before or immediately after the meal. However, don’t be tempted to deliver your
speech from a location where you are “naked” before the audience. Even experienced
politicians dislike doing this, which is why they use podiums. Stand behind something
- you will feel a lot calmer.
Put your notes on small cards, not a big sheet of paper. Even if you don’t get nervous
when delivering your speech, the adrenaline will probably be flowing and this can
make your hands shake. If you are holding a big sheet of paper, this shaking will
be very noticeable and distracting for your audience. Write your notes on index cards,
and punch a hole in the top left corner. Then tie them all together with a treasury
tag. This means there is no chance of them being out of order when you come to deliver
your speech. It also means that if you drop the cards (and grooms have done this
before) they won’t spill across the floor. If you want to save yourself a bit of
effort, Confetti.com sell ready-made speech cards which are held together in the
corner with a metal ring.
Before you stand up to deliver your speech, make sure you have a glass of water to
hand in case you need to clear your throat. You also need to have a glass of champagne
to hand, because most groom’s speeches involve a toast to the bridesmaids. A lot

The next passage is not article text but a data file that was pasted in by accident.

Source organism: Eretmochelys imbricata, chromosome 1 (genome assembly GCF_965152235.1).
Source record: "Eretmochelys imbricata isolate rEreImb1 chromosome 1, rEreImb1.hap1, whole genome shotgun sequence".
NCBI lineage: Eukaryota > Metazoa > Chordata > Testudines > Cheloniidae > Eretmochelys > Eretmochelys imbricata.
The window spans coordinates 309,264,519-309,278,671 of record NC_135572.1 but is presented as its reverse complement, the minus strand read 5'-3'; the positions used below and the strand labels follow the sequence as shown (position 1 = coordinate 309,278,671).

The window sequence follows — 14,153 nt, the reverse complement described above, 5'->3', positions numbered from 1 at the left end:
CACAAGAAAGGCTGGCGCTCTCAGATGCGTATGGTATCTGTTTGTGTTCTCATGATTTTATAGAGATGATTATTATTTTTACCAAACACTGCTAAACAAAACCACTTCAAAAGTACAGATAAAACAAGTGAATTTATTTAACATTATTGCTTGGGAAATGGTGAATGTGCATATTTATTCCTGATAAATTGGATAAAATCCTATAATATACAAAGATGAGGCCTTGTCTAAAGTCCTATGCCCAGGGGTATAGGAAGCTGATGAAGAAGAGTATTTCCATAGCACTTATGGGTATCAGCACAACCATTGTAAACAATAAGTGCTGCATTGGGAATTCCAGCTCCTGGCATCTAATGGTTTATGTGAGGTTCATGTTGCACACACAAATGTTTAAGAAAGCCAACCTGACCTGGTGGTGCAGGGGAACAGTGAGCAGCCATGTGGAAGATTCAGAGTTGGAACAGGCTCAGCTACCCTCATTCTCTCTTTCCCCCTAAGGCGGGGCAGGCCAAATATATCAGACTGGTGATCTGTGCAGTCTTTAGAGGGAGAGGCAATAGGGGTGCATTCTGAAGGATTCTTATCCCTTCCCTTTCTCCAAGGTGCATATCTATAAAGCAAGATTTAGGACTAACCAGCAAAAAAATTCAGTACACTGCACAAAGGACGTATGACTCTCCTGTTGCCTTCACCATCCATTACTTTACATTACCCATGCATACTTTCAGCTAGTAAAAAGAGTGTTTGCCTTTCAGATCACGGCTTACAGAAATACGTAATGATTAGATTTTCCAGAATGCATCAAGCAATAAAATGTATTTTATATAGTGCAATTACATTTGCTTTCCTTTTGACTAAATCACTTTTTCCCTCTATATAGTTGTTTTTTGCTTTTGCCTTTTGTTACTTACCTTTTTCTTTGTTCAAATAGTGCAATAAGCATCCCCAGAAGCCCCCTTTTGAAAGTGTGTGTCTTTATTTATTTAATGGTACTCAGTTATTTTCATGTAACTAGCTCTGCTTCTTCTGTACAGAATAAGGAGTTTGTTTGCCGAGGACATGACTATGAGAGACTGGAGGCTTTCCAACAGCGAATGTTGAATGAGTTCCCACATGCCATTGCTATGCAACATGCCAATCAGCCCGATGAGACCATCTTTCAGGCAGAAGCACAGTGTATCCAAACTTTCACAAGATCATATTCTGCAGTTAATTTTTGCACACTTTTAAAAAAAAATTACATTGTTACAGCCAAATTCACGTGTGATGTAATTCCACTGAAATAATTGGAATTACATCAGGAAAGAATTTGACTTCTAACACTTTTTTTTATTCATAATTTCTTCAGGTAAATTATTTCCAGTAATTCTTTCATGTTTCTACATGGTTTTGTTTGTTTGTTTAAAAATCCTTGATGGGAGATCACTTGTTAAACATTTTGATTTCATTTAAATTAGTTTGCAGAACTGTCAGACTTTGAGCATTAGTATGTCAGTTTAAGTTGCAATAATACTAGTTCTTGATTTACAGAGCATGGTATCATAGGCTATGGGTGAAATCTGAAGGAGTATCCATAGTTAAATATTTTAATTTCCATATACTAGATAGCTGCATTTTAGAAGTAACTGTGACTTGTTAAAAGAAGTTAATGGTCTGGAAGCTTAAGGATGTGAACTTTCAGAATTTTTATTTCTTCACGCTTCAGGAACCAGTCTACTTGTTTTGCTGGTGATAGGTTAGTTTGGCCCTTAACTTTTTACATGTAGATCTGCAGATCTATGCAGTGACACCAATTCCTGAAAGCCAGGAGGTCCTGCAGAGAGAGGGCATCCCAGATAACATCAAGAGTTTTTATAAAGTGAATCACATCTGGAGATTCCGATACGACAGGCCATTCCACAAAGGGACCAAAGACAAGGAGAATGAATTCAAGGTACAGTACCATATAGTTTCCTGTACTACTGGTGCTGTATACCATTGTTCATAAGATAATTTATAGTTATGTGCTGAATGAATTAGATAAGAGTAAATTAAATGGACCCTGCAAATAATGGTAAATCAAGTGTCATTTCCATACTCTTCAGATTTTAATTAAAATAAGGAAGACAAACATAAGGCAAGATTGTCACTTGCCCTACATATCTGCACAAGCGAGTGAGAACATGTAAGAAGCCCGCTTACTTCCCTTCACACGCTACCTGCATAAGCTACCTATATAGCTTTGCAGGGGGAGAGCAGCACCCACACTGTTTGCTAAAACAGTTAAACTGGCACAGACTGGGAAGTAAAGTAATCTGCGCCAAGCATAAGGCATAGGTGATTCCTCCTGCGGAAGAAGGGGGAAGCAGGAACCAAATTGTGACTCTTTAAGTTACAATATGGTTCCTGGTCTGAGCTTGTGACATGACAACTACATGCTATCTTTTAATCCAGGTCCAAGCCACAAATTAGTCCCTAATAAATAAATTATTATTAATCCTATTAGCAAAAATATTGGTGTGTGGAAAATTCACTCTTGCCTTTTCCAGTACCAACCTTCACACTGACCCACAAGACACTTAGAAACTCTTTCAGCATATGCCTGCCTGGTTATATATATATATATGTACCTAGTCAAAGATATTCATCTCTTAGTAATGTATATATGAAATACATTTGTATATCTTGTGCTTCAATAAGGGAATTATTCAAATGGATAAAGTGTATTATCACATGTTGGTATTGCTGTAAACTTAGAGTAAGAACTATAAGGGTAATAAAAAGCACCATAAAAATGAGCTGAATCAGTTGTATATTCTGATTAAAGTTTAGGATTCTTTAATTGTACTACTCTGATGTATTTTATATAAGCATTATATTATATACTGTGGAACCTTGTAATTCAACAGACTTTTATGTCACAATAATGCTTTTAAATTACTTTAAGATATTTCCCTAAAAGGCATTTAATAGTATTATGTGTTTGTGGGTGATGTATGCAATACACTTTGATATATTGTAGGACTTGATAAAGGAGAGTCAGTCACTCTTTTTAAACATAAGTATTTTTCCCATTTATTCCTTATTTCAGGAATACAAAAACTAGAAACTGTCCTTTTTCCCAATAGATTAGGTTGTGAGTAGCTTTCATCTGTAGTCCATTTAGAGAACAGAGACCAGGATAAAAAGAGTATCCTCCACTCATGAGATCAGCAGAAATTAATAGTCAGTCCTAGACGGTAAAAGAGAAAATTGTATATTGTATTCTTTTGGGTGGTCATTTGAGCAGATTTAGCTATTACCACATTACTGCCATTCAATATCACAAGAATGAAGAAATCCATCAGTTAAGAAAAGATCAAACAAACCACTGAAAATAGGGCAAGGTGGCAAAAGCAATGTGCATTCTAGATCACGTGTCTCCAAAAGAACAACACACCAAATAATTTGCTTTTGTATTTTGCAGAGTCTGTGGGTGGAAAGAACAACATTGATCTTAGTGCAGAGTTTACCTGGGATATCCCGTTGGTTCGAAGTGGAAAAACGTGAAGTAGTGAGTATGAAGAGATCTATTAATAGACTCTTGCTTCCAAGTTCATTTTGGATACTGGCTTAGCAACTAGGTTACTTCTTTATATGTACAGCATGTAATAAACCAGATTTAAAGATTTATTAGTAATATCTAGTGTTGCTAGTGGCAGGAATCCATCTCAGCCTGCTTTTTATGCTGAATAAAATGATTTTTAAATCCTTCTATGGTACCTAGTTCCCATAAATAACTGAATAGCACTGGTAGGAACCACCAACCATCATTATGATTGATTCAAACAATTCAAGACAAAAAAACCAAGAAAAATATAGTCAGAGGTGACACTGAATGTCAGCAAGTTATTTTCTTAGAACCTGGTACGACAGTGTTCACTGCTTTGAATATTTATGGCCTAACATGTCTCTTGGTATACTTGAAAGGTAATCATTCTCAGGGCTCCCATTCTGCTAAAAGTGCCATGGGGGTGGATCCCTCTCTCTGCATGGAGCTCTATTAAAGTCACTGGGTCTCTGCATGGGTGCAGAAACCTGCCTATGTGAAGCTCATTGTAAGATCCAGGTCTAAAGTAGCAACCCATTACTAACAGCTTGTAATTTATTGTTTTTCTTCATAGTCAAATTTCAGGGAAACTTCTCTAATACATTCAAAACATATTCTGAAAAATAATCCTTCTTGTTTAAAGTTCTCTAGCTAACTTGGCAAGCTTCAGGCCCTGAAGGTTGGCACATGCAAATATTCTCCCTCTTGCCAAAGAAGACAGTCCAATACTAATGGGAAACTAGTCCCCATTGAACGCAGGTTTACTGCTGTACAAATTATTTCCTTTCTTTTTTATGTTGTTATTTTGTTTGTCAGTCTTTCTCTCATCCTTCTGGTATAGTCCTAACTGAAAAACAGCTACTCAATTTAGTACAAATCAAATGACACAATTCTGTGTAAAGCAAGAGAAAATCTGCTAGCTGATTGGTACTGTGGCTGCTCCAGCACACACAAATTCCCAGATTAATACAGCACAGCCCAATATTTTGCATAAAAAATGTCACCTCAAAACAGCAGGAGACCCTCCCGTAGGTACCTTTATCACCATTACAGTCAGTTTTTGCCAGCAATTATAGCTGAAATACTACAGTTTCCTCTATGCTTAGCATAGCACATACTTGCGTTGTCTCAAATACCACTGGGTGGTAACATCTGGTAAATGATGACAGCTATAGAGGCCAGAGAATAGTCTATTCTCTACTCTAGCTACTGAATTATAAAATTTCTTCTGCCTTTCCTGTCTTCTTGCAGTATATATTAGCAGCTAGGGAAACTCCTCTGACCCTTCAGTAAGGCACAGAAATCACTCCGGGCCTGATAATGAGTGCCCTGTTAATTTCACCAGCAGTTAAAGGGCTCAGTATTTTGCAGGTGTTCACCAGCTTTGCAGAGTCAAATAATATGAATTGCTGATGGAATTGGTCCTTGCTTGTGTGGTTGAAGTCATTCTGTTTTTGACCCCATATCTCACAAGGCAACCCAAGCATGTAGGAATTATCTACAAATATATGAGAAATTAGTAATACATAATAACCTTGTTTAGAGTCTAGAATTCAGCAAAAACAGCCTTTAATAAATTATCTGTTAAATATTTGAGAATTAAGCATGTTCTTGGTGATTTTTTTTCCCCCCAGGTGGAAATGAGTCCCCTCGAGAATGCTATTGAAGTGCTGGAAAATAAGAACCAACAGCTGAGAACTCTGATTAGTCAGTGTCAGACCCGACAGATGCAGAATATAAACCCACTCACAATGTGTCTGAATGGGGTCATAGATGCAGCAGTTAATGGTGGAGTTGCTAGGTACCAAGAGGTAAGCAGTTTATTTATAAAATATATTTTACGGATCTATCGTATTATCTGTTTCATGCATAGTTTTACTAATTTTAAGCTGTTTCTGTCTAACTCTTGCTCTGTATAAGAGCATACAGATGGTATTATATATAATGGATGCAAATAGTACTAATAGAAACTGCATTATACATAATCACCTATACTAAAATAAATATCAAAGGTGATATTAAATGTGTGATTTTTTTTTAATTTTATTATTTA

of wedding speakers get to the toast and then find they’ve got nothing to toast with.
Check before you start.
To propose a toast, just say “Ladies and Gentleman, will you please be upstanding
and raise your glasses…” then pause, wait for everyone to stand up, raise your glass
and say “…to the bridesmaids”. Make the last bit as loud as you can because there
will still be the odd scraping chair from people who are slow to rise. The audience
repeats “the bridesmaids”, takes a sip, and then sits down. You can then carry on.
Remember, everyone’s willing you to do well. Enjoy it.
Thank your best man, say what a great guy he is, and hand over to the best man. This
is another place where you can get an easy laugh. For example: “X is a great guy,
but the only slight drawback is that he does live in a bit of a parallel universe
which causes him to invent fanciful stories. He really does believe these stories
to be true and I thank you for humouring him during his speech”. Then sit down to
rapturous applause and keep your fingers crossed that your best man goes easy on